• And again rank how strongly I believed that out of 10.
  • Then (the fun part) presenting the evidence I had for thinking and feeling the way that I did.
    • What had actually happened to make me think and feel that?
    • And if I were to present this to a Jury of my peers would I be able to draw the conclusions I had? Or would I have to twist the evidence more than Steven Avery to get a Guilty verdict.

What was my evidence?

Usually the answer was bugger all. Sweet FA. So how did I go from nothing happening, other than in my imagination, to this feeling that it MUST be happening and then feeling traumatised about it? Piss poor reasoning and accepting that my view of the world was an objective reality! We all do these and this process was actually quite useful in forcing me to question myself more. Something I think we should all be open to doing. There's a laundry list of potential errors you can make (here's a few of the frequent ones):

  1. Emotional Reasoning
  2. Black or White Thinking
  3. Negatively Predicting the Future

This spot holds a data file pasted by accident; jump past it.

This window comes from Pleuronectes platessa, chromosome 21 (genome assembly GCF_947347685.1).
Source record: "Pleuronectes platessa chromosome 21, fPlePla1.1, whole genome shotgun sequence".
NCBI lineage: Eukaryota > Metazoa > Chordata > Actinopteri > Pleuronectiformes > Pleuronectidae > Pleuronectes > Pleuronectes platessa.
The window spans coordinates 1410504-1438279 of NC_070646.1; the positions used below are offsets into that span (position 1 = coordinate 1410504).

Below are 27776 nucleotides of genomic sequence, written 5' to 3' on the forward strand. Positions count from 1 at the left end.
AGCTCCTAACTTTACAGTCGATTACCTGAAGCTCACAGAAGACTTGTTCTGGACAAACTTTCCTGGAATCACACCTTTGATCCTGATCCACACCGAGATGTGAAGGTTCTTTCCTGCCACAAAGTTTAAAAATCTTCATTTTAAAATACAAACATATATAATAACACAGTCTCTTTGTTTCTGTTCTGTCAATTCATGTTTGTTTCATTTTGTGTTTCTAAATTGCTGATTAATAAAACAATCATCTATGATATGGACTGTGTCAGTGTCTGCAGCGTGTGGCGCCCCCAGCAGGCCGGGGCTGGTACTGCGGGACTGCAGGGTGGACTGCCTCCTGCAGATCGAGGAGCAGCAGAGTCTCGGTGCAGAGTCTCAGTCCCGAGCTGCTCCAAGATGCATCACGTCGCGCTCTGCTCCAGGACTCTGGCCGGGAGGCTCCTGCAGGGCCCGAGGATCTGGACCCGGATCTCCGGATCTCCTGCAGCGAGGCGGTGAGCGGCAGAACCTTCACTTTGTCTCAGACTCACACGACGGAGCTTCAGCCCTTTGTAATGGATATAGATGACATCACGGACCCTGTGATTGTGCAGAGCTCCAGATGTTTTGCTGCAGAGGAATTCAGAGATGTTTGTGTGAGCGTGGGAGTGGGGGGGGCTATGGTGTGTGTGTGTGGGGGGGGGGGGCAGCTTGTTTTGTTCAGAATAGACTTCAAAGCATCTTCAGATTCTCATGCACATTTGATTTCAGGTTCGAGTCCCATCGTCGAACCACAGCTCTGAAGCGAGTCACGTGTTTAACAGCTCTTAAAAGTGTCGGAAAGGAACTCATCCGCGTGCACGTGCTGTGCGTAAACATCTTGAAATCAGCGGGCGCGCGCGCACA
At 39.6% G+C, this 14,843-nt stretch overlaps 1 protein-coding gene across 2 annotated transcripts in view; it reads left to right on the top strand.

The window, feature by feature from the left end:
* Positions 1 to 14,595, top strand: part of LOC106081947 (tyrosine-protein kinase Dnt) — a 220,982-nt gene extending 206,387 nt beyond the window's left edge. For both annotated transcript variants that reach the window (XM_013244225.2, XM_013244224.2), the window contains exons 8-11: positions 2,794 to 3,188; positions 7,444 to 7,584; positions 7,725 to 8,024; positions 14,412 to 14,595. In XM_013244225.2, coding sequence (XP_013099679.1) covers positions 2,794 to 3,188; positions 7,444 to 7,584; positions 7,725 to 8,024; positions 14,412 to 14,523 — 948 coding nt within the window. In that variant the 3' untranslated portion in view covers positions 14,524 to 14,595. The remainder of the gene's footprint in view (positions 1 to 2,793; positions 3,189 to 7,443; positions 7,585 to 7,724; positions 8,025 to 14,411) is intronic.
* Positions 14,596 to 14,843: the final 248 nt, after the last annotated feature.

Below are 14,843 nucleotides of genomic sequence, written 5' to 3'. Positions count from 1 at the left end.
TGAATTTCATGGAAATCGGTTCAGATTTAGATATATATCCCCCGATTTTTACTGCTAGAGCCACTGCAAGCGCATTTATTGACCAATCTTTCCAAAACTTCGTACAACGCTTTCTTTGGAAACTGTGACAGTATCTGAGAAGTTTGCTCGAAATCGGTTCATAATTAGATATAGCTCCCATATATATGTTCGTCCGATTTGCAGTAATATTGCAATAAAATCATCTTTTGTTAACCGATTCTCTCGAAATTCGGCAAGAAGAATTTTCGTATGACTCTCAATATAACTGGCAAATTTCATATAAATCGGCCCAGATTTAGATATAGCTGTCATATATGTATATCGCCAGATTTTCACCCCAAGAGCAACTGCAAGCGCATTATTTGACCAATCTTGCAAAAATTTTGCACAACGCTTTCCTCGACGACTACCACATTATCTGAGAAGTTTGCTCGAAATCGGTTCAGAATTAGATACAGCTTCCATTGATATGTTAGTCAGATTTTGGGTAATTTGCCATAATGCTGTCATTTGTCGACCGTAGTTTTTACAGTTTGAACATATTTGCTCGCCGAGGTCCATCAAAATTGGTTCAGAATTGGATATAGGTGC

4. Discounting the Positive
  5. Catastrophization/Minimisation
  6. The Fortune Teller Error

There are loads of these and you can check out more here to see which ones may apply to you. What you'll tend to find is that you make the same ones quite a lot. And that shapes part of your paradigm. For me I hit these ones with unerring accuracy and frequency:

Emotional Reasoning

  • I feel something therefore it must be true.
  • Nope. That doesn't work and definitely wouldn't hold up in front of a jury.

"I knew he was going to be a murderer so I poisoned his soup, your honour."
"How did you know?"
"I felt it."
"Are you a Jedi?"

"No."
"Then you're definitely going to prison for murder."

Negatively Predicting the Future

  • A fun one where the only future you imagine is a really really shit one. You only ever think of all the ways things could go badly and hurt you. It never occurs to you that it could actually go well. This is odd because you'd never do that to anyone else. If depression or anxiety were a friend you'd punch them in the face if they kept doing this!

Discounting the Positive